This article was last modified on November 8, 2017.


Interview with Anton Troy and Vernon Wells, “Rusty Revolver”

A new multi-media phenomenon has been unleashed on your TV screen and at your local comic shop. The tale of Rusty Revolver, which blends a bit of superhero action with the classic western and even a dose of horror. The plot is summed up as follows:

“10 year old Rusty just isn’t fast enough to save his parents from Deacon (Vernon Wells) and his goons. He spends the next 20 years of his life studying the one thing he can believe in… TV cowboys. Now as a man in a modern world, Rusty (Anton Troy) hunts down the demons of his past while leaving a blood trail of his own. This time, vengeance comes at the end of a revolver.”

I had the distinct pleasure of speaking with the show’s two stars, Anton Troy and Vernon Wells. Anton Troy is not only the title character but also the show’s creator and co-producer. Vernon Wells should already be familiar to you from such cult classics as “Mad Max 2”, “Commando” and “Weird Science”. Let’s get into this story a bit deeper…

GS: There is both a “Rusty Revolver” series and a comic book. Just to clarify, is one based on the other or are they running in tandem?

AT: They’re launching at the same time. The comic book actually comes out today (November 8) and we created them at the same time. When I say we, I mean Paul Morrell and myself who have been working together for about five years. Paul is the director of the show, and we worked together on the comic. Technically we created Rusty Revolver as a comic character first and then the series to go along with it, but either product is a stand-alone. Although both are based on the mythology we created for the character, you will find different things in the comic than in the TV show. The first episode is the origin story of how Rusty becomes Rusty.

GS: What tone are you going for? From the pilot episode, we get the impression that this is bloody, dark, gritty… not the sort of family entertainment many superheroes are seen as.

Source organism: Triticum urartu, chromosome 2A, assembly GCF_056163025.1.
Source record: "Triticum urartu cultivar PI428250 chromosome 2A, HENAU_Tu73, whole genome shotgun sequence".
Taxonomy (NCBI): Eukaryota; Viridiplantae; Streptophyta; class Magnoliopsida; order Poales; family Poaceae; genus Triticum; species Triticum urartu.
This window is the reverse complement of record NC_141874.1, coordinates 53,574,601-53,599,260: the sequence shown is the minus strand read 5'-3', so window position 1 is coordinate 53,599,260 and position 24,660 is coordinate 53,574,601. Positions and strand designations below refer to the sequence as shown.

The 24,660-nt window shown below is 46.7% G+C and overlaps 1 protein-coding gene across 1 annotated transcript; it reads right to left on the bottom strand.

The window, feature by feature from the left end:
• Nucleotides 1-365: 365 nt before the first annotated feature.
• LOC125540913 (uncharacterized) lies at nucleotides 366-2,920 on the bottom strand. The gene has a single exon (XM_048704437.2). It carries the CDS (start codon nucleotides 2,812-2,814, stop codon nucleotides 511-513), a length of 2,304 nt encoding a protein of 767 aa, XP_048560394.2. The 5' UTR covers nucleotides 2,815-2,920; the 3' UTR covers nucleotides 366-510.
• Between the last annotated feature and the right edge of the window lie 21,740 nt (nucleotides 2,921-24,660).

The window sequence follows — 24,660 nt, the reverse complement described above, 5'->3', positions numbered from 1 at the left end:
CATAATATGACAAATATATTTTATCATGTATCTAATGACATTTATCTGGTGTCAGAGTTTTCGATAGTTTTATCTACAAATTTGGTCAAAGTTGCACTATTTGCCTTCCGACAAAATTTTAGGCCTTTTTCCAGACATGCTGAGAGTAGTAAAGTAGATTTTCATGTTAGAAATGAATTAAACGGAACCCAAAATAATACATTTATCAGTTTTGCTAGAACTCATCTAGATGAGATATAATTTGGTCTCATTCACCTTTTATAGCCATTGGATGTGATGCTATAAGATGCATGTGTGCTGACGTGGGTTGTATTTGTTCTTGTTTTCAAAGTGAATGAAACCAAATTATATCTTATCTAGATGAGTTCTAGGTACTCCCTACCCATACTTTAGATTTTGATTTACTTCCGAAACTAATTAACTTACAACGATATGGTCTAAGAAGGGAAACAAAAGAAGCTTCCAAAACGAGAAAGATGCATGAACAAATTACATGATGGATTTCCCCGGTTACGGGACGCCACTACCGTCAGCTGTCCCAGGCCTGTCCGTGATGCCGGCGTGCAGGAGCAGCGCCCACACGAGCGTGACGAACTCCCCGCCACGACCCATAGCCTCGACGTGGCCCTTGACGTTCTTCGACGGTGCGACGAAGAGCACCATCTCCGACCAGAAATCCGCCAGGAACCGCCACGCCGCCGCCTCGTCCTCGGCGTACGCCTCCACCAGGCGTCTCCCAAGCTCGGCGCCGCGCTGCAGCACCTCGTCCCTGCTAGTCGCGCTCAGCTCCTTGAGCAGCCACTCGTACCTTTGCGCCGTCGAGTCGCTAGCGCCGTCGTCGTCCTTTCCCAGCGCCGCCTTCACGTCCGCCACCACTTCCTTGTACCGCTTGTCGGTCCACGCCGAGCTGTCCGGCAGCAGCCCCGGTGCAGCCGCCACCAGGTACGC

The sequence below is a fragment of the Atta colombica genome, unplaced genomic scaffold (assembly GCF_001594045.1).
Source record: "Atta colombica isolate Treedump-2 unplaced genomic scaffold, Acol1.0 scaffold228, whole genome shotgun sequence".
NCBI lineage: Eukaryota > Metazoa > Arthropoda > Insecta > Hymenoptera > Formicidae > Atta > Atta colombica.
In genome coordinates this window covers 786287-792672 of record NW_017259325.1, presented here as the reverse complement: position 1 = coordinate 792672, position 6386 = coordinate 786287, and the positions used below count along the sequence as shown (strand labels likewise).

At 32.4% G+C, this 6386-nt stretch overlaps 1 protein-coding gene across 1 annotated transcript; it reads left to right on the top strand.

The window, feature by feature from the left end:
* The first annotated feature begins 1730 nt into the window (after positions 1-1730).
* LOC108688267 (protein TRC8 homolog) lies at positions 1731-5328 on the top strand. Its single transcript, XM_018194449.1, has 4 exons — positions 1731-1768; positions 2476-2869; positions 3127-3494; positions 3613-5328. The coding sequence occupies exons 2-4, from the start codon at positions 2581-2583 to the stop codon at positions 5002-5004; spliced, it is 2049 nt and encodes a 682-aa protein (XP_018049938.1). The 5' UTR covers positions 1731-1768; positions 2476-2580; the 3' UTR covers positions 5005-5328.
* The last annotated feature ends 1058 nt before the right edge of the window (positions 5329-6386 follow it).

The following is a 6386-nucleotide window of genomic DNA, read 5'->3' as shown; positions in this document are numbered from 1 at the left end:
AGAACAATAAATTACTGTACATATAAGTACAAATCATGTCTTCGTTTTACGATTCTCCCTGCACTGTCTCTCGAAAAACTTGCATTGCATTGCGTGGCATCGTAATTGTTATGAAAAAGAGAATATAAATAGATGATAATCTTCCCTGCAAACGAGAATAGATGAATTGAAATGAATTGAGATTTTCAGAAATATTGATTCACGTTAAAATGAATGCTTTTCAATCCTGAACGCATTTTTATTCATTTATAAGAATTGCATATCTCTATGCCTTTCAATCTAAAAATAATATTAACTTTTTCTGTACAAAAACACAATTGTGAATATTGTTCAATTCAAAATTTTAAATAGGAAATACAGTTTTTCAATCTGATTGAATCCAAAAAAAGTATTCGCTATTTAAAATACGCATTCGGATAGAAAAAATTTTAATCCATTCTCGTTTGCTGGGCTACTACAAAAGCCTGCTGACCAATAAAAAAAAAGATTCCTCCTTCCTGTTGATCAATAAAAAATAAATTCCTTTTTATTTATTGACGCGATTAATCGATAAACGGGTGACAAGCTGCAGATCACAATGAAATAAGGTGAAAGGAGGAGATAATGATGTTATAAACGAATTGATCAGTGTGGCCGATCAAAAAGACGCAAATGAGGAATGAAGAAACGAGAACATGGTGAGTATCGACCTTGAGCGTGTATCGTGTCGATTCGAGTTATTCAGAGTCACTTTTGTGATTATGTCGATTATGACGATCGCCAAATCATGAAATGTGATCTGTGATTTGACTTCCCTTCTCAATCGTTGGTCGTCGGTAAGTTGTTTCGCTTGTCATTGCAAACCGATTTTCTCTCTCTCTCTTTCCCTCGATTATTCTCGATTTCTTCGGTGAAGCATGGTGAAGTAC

AT: I really wanted to capture that 80s or 90s grit, or even the 70s western. For example, when we wrote the character of Deacon, I told screenwriter Alejo Ramirez that I had Vernon Wells in mind when I outlined the story. As you know, Vernon played a lot of iconic 80s and 90s villains. It was very important that Deacon be dark, but also charismatic. Someone who may say nice things in one moment and then chop your head off. Someone who may charm you into a bad situation. That was important.

One of my favorite comics growing up was “The Punisher” and I’ve always favored the anti-hero over the hero. I find them much more interesting. Rusty is very much an archetype; people will be familiar with him, at least as far as his background and setup is concerned. Briefly, a boy sees his parents killed in front of him, grows up, and then avenges them. That’s nothing new. What we did for Rusty was simply take a bunch of stuff that we felt was awesome, different things from our childhood, and sort of mashed them together. The whip, for example, is very much from Indiana Jones. Rusty has a fire whip, and other kinds of whips he can use as nunchucks, a baton, and many other things. For this, I have to thank Anthony DeLongis, who trained Michelle Pfeiffer in “Batman Returns” and Harrison Ford in “Indiana Jones”. He even played Blade in “Masters of the Universe”, which is pretty cool. The whip is very much a character in itself. Being dark, I think the series will also appeal to horror fans. It’s not meant to be fluffy, though there is some circumstantial humor.